While I was in grad school a professor of mine told the difference between a successful writer and an unsuccessful one, and that difference is a large stack of rejection notices. The writers who do make it have a tough skin calloused enough to shrug off little pinpricks of momentary setbacks. The unsuccessful ones stop sending out their work after a dozen rejections; they go on to become accountants for writers who do make it.
All you can really do is keep going. If you can't, then you're going to have a problem. No book, no seminar, no yoga technique will ever be able to help you as a writer if you don't develop early on the ability to take rejection like a man. Form letters should be ignored altogether; the only purpose they serve is to notify you that one magazine does not want a particular story. Personalized letters are infinitely more helpful as they may clue you in to a specific flaw that your work might have. And acceptance letters...well, if you feel bad about getting those, then you really need to have your head checked.
There is, of course, a limit on how long a story can continue pounding the pavement before it's time to retire. Here's my little formula: send a story to five or six publications. If they all reject it, sit back and give it another revision. Most magazines take about a month or two to response to a manuscript, and that time away from a story gives you the distance to go back to it with fresh eyes as though you're reading it for the first time; problems you overlooked earlier might stand out more clearly. Revise the story once or twice and then send it out again. If it gets rejected another five or six times, then it's probably a sign to retire the story and start a new one.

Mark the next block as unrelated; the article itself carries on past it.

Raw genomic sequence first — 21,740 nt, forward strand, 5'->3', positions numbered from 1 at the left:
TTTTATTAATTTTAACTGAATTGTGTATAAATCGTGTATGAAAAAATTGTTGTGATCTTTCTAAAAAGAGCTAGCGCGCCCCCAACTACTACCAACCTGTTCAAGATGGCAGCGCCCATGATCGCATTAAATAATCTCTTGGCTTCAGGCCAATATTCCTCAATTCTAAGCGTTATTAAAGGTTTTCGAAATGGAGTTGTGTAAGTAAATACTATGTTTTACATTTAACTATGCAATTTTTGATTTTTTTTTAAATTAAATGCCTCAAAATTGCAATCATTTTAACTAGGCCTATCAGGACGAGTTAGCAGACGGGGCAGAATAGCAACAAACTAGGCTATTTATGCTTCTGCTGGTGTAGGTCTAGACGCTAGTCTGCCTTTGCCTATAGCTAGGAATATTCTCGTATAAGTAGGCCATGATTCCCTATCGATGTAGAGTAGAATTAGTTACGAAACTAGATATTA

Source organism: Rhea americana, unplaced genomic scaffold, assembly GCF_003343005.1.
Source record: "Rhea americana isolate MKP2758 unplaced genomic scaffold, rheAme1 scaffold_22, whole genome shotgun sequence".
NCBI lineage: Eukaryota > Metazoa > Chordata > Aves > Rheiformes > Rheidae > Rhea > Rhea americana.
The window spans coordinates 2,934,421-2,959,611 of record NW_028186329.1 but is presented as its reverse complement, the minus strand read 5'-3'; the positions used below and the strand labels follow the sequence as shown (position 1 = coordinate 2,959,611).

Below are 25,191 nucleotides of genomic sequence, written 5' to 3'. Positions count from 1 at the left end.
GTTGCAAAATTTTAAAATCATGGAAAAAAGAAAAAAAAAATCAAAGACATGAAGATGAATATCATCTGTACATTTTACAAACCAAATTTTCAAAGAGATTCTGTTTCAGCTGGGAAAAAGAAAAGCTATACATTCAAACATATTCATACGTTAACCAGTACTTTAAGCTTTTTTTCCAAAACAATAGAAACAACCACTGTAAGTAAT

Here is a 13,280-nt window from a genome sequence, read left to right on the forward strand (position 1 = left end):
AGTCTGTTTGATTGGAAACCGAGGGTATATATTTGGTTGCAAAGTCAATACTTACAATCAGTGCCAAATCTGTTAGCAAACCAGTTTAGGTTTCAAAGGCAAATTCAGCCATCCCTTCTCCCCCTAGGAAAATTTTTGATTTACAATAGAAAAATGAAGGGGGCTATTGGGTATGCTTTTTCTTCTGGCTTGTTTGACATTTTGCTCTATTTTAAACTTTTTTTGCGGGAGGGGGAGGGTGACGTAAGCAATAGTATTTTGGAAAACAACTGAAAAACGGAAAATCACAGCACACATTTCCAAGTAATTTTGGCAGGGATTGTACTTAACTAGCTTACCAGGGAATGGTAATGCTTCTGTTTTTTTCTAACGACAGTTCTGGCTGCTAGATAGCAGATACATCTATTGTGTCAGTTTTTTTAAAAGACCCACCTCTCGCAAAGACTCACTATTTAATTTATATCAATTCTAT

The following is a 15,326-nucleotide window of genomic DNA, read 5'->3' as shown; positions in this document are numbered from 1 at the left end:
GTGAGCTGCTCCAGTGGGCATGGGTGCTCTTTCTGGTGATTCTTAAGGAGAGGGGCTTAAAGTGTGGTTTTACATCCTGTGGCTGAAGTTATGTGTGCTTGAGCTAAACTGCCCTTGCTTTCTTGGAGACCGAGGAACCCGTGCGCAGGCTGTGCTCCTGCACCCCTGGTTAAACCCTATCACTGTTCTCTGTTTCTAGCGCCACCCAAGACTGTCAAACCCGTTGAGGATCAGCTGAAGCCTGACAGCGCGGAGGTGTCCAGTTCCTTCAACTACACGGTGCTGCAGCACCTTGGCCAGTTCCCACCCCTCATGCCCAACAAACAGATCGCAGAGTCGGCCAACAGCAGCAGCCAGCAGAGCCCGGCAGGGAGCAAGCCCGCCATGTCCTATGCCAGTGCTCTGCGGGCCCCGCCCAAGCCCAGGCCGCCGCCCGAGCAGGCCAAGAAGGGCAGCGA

I would also ignore the rule about simultaneous submissions. A simultaneous submissions is exactly what it sounds like. It's one piece of writing sent out to multiple publications at the same time. Most magazines don't like this. Editors, I hear, are slow to forget this, and I think that's more of a business move than anything else. They don't want to accept a story and get geared up to print it only to find that a competitor made a deal for it. However, as a freelance writer, you're job is not to ensure that one magazine stands above all the others. Your job is to get your story in print sooner rather than later.
As an example, Asimov's Science Fiction responds to manuscripts in about five weeks, and they're one of the quicker magazines. Some take up to eight months. That's a long time to wait for a single yes-or-no answer. In this fashion, a short story can take a couple of years before it's either accepted or you decide to retire it. Folks, that just ain't right.